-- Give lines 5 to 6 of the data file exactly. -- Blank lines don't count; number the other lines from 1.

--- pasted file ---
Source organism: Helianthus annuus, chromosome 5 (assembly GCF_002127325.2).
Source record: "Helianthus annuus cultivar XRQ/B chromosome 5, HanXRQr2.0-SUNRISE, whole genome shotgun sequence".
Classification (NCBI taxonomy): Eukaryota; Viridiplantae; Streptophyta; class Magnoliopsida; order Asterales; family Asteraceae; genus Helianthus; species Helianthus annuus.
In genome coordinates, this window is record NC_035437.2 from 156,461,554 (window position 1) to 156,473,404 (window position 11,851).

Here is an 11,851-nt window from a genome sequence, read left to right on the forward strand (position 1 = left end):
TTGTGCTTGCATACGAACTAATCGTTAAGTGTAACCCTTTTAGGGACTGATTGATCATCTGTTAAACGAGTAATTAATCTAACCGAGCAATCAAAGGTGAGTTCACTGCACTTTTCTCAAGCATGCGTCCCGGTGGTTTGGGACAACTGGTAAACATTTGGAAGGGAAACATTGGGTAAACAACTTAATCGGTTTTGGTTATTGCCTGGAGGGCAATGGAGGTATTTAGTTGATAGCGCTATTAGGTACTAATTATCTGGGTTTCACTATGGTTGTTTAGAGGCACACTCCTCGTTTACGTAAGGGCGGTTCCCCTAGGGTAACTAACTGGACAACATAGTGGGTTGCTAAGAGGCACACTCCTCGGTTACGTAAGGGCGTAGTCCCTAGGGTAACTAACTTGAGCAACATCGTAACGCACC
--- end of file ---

Here is an 11,851-nt window from a genome sequence, read left to right on the forward strand (position 1 = left end):
TTGTGCTTGCATACGAACTAATCGTTAAGTGTAACCCTTTTAGGGACTGATTGATCATCTGTTAAACGAGTAATTAATCTAACCGAGCAATCAAAGGTGAGTTCACTGCACTTTTCTCAAGCATGCGTCCCGGTGGTTTGGGACAACTGGTAAACATTTGGAAGGGAAACATTGGGTAAACAACTTAATCGGTTTTGGTTATTGCCTGGAGGGCAATGGAGGTATTTAGTTGATAGCGCTATTAGGTACTAATTATCTGGGTTTCACTATGGTTGTTTAGAGGCACACTCCTCGTTTACGTAAGGGCGGTTCCCCTAGGGTAACTAACTGGACAACATAGTGGGTTGCTAAGAGGCACACTCCTCGGTTACGTAAGGGCGTAGTCCCTAGGGTAACTAACTTGAGCAACATCGTAACGCACC